The Impact Of Foreign Investment On The Nigerian Economy
This study examined the relationship between foreign private investment and economic growth in Nigeria over the period of 1980 – 2009. In doing so, we investigate the impact of foreign private investment on economic growth in Nigeria, as well as the causal relationship between them. We used an ordinary Least Square Regression (OLS), based on objective one, we found that foreign private investment causes economic growth in Nigeria, and economics growth does not cause foreign private investment as it is a unidirectional movement and no feedback effect. On the second objective, the findings revealed that economic growth directly related to inflow of foreign private investment and it is also statistically significant implying that a good performance of the economy is a positive signal for inflow of foreign private investment was statistical significant because its t-calculated was greater than the t-tabulated value at 5% level of significance.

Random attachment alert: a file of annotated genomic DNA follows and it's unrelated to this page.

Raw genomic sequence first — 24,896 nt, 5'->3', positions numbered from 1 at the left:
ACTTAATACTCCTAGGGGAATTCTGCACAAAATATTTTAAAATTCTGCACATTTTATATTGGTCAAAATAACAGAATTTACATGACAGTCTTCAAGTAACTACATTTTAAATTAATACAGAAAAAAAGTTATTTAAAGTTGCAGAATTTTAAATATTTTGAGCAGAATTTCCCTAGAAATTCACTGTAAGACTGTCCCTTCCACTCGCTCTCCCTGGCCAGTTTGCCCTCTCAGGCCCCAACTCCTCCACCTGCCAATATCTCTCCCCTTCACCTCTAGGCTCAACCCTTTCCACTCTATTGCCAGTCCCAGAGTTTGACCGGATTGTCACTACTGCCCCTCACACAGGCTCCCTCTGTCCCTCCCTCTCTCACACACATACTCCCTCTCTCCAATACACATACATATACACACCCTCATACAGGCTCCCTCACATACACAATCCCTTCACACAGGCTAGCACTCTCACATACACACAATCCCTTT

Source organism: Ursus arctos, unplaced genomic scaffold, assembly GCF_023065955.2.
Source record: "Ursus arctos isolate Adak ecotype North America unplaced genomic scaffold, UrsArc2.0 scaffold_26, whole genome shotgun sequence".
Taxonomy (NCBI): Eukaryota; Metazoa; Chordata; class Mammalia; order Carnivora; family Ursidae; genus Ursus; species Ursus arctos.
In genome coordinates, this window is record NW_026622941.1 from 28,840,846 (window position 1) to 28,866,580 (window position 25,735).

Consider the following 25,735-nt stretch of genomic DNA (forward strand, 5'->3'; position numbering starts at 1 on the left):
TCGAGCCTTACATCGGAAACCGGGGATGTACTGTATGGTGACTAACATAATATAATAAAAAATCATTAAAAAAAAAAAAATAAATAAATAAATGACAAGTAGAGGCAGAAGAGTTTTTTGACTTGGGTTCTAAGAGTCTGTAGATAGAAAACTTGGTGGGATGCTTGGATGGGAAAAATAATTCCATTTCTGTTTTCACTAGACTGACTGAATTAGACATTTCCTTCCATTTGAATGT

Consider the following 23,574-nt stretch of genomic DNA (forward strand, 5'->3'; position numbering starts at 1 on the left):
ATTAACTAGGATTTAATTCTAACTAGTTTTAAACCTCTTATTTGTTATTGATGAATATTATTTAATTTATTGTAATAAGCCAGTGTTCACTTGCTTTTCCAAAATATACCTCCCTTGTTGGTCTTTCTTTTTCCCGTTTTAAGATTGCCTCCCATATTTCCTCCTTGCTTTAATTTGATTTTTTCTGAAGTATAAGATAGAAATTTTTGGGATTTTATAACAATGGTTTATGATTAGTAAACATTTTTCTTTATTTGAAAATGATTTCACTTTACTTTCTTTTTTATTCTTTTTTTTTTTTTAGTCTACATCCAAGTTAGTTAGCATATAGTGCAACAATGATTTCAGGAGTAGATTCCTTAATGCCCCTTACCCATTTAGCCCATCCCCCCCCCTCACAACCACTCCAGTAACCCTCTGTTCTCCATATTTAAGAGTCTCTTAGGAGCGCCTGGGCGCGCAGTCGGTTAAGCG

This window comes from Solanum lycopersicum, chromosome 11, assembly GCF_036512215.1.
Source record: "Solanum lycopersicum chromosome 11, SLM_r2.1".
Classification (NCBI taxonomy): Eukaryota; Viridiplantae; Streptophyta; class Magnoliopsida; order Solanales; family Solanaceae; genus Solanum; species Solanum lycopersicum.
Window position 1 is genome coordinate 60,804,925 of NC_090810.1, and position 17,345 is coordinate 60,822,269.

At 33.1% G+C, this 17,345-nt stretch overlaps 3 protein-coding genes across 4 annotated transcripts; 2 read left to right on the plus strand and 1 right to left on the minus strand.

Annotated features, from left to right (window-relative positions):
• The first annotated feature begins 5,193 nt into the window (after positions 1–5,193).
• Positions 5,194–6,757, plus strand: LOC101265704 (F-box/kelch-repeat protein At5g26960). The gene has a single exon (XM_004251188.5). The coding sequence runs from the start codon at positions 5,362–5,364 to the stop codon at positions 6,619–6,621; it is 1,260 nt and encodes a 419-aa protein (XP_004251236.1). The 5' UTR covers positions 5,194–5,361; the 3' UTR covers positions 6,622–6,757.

1.1 BACKGROUND OF THE STUDY
Sourcing of funds to finance project has been a key variable in Nigeria’s development effort over the years. Globally, economists tend to favour the free flow of capital to seek out the highest rate of returns.
Nigeria is reputed to be buoyantly blessed with enormous mineral and human resources but believed to be high risky market for investment. Also decades of bad governance have almost crippled the national economy, with corruption and misappropriation of funds becoming the norm rather than the exception. What is the way out of this economic state? Many experts accepted that foreign investment is a veritable boaster to kick start the Nigerian economy.